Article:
"Diploma and Accreditation Integrity Protection Act," House Resolution 1758,

Discussion in 'Accreditation Discussions (RA, DETC, state approva' started by Lerner, May 19, 2011.

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  1. Lerner

    Lerner Well-Known Member

  2. b4cz28

    b4cz28 New Member

    I hope it makes it.
     
  3. OutsideTheBox

    OutsideTheBox New Member

    I was worried but its narrow for Federal interests and the use of fruad when handing out degrees but I would hope a clear exclusion for religious degrees was in the language.
     
  4. SteveFoerster

    SteveFoerster Resident Gadfly

    May this ill-conceived bill die in committee! First, it's not an inherently deceptive practice for an unaccredited school not to lead with that particular piece of information about itself, especially since accreditation is private in the U.S. and since unaccredited is not the same thing as illegimate. Second, there's no way under this legislation for new accreditation bodies to start -- they can't operate because they're "accreditation mills" without CHEA approval, and they can't get approval if they're not operating.

    -=Steve=-
     
  5. dlady

    dlady Active Member

    This would effectively freeze the legitimate US education market with the existing players, from schools to accreditors. Additionally, the wording is so bad that it could be abused to shut down one of the few areas of innovation left to us, the ability for a trade or membership organization to offer industry certifications without torturous government interference.

    For example, because they don’t understand the industry and use the terms certification and certificates interchangeably, PMI would now be a rouge illegal organization that could neither accredit degree programs or offer their PMP certification without having the government either declare them outlaws, or with them trying to get grandfathered in and change their operations to include having the government tell them how to operate and presumably taking a piece of the action in the form of additional ‘fees’ to be paid to some accrediting body. Further, as Steve points out, all market entry would now be barred through it being illegal to start any institution that want to educate through the offering of certificates, since all regulation say that you must be operating with your current programs for 2 years before you can apply for accreditation.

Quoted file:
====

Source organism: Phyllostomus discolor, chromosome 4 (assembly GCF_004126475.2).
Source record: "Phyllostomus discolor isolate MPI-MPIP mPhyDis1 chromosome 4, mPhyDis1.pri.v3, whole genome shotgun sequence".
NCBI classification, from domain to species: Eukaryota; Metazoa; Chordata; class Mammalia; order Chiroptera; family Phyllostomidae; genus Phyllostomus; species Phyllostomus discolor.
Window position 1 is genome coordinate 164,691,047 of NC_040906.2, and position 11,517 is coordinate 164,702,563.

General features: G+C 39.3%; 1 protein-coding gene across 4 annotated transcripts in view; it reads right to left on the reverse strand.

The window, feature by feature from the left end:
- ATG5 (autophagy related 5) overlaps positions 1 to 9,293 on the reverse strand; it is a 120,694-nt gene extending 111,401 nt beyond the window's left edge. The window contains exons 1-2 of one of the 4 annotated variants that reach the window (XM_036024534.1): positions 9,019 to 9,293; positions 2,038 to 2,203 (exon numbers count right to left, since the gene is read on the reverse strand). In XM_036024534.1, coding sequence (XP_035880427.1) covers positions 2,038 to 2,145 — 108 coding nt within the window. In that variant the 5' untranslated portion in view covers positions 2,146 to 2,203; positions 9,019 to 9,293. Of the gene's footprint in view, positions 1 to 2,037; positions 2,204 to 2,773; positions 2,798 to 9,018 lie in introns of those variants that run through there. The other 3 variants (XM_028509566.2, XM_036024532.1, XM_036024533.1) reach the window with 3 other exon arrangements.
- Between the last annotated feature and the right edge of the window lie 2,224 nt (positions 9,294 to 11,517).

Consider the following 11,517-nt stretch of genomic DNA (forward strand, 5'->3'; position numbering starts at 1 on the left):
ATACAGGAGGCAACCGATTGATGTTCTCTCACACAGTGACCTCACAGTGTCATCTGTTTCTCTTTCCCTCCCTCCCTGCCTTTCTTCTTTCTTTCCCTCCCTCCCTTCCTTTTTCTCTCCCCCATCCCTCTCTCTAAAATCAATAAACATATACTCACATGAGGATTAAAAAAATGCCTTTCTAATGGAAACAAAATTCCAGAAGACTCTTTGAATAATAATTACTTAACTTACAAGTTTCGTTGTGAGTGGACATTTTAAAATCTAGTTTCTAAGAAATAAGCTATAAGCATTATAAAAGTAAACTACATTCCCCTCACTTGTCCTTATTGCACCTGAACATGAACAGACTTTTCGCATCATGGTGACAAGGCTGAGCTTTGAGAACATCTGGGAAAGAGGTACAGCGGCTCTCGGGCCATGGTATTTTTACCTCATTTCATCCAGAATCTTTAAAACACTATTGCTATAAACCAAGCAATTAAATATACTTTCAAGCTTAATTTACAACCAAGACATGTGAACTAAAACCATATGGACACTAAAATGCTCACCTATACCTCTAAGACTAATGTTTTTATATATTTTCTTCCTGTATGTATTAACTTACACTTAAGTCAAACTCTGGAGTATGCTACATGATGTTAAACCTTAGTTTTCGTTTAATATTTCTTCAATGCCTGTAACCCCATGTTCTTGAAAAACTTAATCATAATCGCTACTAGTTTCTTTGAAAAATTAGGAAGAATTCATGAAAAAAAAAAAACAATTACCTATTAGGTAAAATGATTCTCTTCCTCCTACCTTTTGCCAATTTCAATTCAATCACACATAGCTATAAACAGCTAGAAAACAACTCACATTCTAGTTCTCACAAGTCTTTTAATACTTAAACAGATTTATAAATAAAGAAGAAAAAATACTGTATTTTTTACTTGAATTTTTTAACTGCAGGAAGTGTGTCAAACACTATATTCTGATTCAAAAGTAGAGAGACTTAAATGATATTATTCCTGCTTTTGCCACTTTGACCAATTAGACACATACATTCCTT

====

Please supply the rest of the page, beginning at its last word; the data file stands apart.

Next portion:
Another example IACBE, who just got CHEA approval this year, would have been shutdown by the government years before and their leadership convicted of a crime for operating without government approval in the years prior to them achieving CHEA approval.
     
    Last edited by a moderator: May 22, 2011
  6. Lerner

    Lerner Well-Known Member

    Thats is correct, I also understand that if certification institute be it PMI or some other body like CompTIA aether will have to get accredited by a recognized accrediting agency or move the headquarters to lets say Brussels or something.
    I know some organizations like IICET is international and overseas somewhere.

    Since the legislation blocks creation of new accrediting agencies the existing and we have many will have to make room and create process to accredit certification organizations.

    Some one on the other Chanel contacted PMI about this.

    And what about vendors like IBM, Cisco, etc they all have certification diplomas.

    On another side some say we have to many accrediting agencies and lots of redundancy and its a good thing to limit their number.
     
    Last edited by a moderator: May 22, 2011
  7. Garp

    Garp Active Member

    It is a great idea and much needed. The sheer proliferation of degree mills is astounding. However, this bill is VERY poorly worded. I really do not understand why some of these people who attempt bills do not get people like Dr. John Bear to assist. He has an idea of the difference between unaccredited and degree mill and what is necessary to work towards accreditation and so on. Instead, well meaning politicians craft bills that are poorly thought out like this one.